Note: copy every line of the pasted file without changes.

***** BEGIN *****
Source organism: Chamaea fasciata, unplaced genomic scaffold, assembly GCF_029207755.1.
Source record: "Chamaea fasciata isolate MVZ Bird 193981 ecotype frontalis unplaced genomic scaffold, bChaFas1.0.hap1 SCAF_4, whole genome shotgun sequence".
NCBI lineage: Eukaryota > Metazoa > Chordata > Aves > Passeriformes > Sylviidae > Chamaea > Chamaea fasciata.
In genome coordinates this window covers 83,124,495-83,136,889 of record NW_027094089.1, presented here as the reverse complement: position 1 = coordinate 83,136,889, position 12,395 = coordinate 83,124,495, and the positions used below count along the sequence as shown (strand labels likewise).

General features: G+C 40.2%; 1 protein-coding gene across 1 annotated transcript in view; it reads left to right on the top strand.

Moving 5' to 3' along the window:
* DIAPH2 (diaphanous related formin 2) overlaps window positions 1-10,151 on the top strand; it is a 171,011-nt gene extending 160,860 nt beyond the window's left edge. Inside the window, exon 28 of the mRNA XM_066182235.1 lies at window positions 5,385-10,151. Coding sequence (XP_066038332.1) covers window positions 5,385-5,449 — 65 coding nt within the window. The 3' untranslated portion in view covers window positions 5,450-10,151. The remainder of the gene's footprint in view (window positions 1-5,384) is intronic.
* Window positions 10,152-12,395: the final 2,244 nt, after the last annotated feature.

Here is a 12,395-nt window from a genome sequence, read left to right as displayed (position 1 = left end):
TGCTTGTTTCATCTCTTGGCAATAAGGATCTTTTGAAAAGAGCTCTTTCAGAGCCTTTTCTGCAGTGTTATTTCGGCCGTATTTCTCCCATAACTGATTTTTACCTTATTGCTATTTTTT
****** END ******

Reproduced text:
Source organism: Chamaea fasciata, unplaced genomic scaffold, assembly GCF_029207755.1.
Source record: "Chamaea fasciata isolate MVZ Bird 193981 ecotype frontalis unplaced genomic scaffold, bChaFas1.0.hap1 SCAF_4, whole genome shotgun sequence".
NCBI lineage: Eukaryota > Metazoa > Chordata > Aves > Passeriformes > Sylviidae > Chamaea > Chamaea fasciata.
In genome coordinates this window covers 83,124,495-83,136,889 of record NW_027094089.1, presented here as the reverse complement: position 1 = coordinate 83,136,889, position 12,395 = coordinate 83,124,495, and the positions used below count along the sequence as shown (strand labels likewise).

General features: G+C 40.2%; 1 protein-coding gene across 1 annotated transcript in view; it reads left to right on the top strand.

Moving 5' to 3' along the window:
* DIAPH2 (diaphanous related formin 2) overlaps window positions 1-10,151 on the top strand; it is a 171,011-nt gene extending 160,860 nt beyond the window's left edge. Inside the window, exon 28 of the mRNA XM_066182235.1 lies at window positions 5,385-10,151. Coding sequence (XP_066038332.1) covers window positions 5,385-5,449 — 65 coding nt within the window. The 3' untranslated portion in view covers window positions 5,450-10,151. The remainder of the gene's footprint in view (window positions 1-5,384) is intronic.
* Window positions 10,152-12,395: the final 2,244 nt, after the last annotated feature.

Here is a 12,395-nt window from a genome sequence, read left to right as displayed (position 1 = left end):
TGCTTGTTTCATCTCTTGGCAATAAGGATCTTTTGAAAAGAGCTCTTTCAGAGCCTTTTCTGCAGTGTTATTTCGGCCGTATTTCTCCCATAACTGATTTTTACCTTATTGCTATTTTTT